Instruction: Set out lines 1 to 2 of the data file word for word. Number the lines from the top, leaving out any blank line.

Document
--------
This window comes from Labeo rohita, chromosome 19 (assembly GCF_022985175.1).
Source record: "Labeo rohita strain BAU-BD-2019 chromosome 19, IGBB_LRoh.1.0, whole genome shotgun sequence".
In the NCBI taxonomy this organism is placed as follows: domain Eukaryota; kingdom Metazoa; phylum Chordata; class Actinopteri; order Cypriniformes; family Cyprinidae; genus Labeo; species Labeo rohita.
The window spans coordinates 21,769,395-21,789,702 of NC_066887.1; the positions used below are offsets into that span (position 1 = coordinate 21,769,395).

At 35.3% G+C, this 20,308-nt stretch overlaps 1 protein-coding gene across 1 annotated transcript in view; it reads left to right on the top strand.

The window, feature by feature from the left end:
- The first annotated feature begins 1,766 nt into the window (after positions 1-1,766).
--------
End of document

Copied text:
This window comes from Labeo rohita, chromosome 19 (assembly GCF_022985175.1).
Source record: "Labeo rohita strain BAU-BD-2019 chromosome 19, IGBB_LRoh.1.0, whole genome shotgun sequence".